Thus, the complete set of probability coefficients (representing the probability that product A would be chosen over product B in a forced choice comparison) is shown in Table V to three decimal places, and these probability coefficients are the same probability coefficients shown in Table I, above, to five decimal places.
of Product A
Finally, the accuracy of our novel approach to deriving forced choice comparison information from hedonic testing data is illustrated in FIGS. 2 and 3. FIG. 2 is a scatterplot showing the difference between the actual (i.e., measured) forced choice comparison result and the predicted (i.e., calculated by our method) forced choice comparison result for each of the twenty tests summarized in Table II above and used to estimate α and β in equation (1) above. In each case, the predicted value was for the sample having the higher average overall-liking value, i.e., the stronger product or product A. Seventeen of the twenty actual forced choice preference values have 95% confidence intervals that extend so as to include the forced choice comparison results predicted by our model.
Moreover, because one reasonably would expect to see such close correlation when making the comparison using the tests on which the model coefficients were based, we also used our model to calculate forced choice comparison results for thirty-six additional central location tests, the results of which were not used in deriving the probability coefficients. Those thirty-six tests are summarized in Table VI below.
Number of Tests
Number of Subjects
FIG. 3 is a scatter plot, similar to FIG. 2, showing for each of the thirty-six tests summarized in Table VI the difference between the actual forced choice comparison result and the result predicted by our model. Thirty-three of the 95% confidence intervals for these thirty-six actual preference percentages extend so as to include the preference percentage predicted by our model. Thus, out of fifty-six total tests (20 used to generate the model and thirty-six used to “test” it), only six yielded predicted preference percentage values not within the 95% confidence interval of the actual test result value. These discrepancies are almost completely accounted for by large deviations from a 50/50 split among subjects showing no difference in overall-liking values.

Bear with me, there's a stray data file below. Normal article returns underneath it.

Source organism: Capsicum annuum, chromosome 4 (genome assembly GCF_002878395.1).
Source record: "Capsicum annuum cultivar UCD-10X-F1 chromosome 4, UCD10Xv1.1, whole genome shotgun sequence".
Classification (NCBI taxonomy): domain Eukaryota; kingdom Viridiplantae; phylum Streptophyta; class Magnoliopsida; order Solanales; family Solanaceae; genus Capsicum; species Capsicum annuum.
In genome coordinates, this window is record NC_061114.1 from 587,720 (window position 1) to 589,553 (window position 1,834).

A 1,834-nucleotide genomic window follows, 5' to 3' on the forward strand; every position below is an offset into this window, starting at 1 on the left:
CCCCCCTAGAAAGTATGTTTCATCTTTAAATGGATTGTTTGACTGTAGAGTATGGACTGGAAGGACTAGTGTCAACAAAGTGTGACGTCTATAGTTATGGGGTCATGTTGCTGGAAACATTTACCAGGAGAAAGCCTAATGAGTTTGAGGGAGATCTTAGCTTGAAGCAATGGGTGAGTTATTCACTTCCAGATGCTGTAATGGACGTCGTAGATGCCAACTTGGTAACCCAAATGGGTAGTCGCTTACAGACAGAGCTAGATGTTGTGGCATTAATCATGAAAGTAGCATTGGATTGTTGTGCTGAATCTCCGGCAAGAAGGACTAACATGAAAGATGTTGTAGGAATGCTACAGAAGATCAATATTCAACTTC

It will be appreciated by those having skill in the art that the concepts and methodologies disclosed herein can be extended in numerous ways, and such extensions of our approach are deemed to be within the scope of the following claims.
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|U.S. Classification||283/67, 283/56, 283/70, 434/365|
|International Classification||G01N37/00, G01N33/02|
|Sep 3, 1997||AS||Assignment|
Owner name: RECOT, INC., CALIFORNIA
Free format text: ASSIGNMENT OF ASSIGNORS INTEREST;ASSIGNORS:FOLEY, MARY M.;LANCASTER, BEAUFORT M.;REEL/FRAME:008705/0970
Effective date: 19970903
|Oct 29, 2004||AS||Assignment|